3. The trips to England, 1824–7.
Notable among those tours were three visits to England where the young Liszt enjoyed some early triumphs. Father and son crossed the English Channel for the first time in May 1824 and stayed in lodgings at 18 Great Marlborough Street, a property that belonged to the firm of Erard. Liszt’s London début took place at the Argyll Rooms on 5 June, under the auspices of the Royal Society of Musicians, ‘surrounded by eminent professors, amateurs and admirers of the fascinating science of music’ (Morning Post, 7 June). On 21 June Liszt returned to the Argyll Rooms where he played Hummel’s B minor Concerto under the direction of Sir George Smart, before a distinguished audience that included Clementi, Ries, Kalkbrenner and Cipriano Potter. Erard provided one of his latest grand pianos for these appearances. At his Drury Lane concert on 29 June the theatre posters informed the public that ‘the incomparable Master Liszt has in the most flattering manner consented to display his inimitable powers on the New Grand Piano Forte invented by Sébastien Erard’. From London the Liszts journeyed to Manchester, where Franz played at the Theatre Royal, again on an Erard grand especially sent there for him. The climax of this first visit to England took place when they were received by George IV at Windsor Castle. Liszt played for more than two hours and caused particular delight with his improvisation on the Minuet from Don Giovanni.
A second, much shorter visit took place in June 1825. Once again Liszt gave concerts in London and Manchester and played before George IV. The Manchester handbills announced that he was ‘only 12 years old’, when he was in fact 13 – not the first time that Adam obscured the true age of his son. At the second Manchester concert, on 20 June, Liszt was featured as a composer and the orchestra began with ‘A New Grand Overture, by Master Liszt’. This was almost certainly the overture to Liszt’s opera Don Sanche, on which he had already started work and which was scheduled for production in Paris later that year. On their way back through London the Liszts visited St Paul’s Cathedral and were deeply impressed by the singing of massed choirs of several thousand children of the Free Schools. Liszt never forgot the spectacle, nor the sea of sound that it made, and drew upon its memory many years later at the climaxes of his oratorio Christus.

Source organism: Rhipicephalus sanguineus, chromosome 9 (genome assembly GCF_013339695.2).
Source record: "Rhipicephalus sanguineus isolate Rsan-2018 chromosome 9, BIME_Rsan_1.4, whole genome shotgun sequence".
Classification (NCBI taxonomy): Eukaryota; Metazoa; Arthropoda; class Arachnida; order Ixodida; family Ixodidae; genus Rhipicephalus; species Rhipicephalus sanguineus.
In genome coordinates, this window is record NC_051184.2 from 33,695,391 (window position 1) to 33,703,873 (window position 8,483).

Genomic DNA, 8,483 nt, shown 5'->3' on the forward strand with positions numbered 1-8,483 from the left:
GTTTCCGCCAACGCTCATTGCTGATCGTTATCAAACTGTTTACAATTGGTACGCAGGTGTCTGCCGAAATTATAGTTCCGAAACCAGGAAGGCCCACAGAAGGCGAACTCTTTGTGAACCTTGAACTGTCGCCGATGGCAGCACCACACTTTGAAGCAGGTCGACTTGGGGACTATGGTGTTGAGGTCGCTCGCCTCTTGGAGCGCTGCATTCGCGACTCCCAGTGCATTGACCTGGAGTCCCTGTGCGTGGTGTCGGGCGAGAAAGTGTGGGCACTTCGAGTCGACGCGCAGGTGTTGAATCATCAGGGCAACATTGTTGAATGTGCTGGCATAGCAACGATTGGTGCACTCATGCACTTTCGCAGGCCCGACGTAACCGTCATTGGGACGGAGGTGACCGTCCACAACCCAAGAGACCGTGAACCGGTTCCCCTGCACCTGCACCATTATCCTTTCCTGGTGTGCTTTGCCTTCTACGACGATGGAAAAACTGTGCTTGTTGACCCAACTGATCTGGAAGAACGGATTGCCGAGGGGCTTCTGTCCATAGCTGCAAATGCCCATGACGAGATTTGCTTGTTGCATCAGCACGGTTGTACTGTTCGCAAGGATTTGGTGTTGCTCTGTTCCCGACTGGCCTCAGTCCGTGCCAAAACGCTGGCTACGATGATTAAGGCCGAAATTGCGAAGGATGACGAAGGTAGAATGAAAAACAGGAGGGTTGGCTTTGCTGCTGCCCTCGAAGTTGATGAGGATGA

When they got back to Paris in July, Adam Liszt was contacted by the Ministry of Arts and informed that the score of Don Sanche was required within eight days for scrutiny by the jury (which included Luigi Cherubini, Adrien Boieldieu and Henri Berton). The opera was performed on four consecutive nights, 17–20 October 1825, and then taken off. For many years the score of Don Sanche was thought to be lost, but the manuscript was rediscovered in 1903 and given its first performance in modern times on 20 October 1977 in London.
As a youth Liszt showed mystical leanings and was attracted to the church. He was familiar with the lives of the saints and had already read the Imitation of Christ by Thomas a Kempis. He spent many hours in prayer, began to suffer from religious mania and expressed a desire to become a priest. Adam Liszt, who had at first encouraged his son’s devotions, resisted such a radical idea. Liszt later told Lina Ramann that his father had said: ‘You belong to art, not to the Church’ (Ramann, H1880–94, i, 97), a judgment that Liszt revised 40 years later when he took holy orders.
Liszt crossed the English Channel for a third time in May 1827. In London he and his father stayed at lodgings in Frith Street, Soho. Once again he appeared at the Argyll Rooms and this time created a stir with his performance of Hummel’s A minor Concerto. Muzio Clementi was observed at the morning rehearsal sitting at the back of the hall, ‘his brilliant, dark eyes glistening as he followed the marvellous performance’ (Salamon). It was during this visit that Liszt composed a Scherzo in G minor, the manuscript of which bears the date ‘May 27’. The piece indicates an advanced grasp of harmony for one so young, and more than a passing acquaintance with Beethoven’s pieces in the same genre.
According to Adam Liszt, his 15-year-old son was already composing industriously and had in his portfolio a number of compositions, including a sonata for four hands, a trio, a quintet and two piano concertos, all of which have disappeared. In 1826 he published his ‘Etude en douze exercices’, a set of pieces which are important since they later formed the basis of the 12 Etudes d’exécution transcendante. A sufficient number of juvenile works remain to dispel the idea that Liszt was a late starter in the field of composition.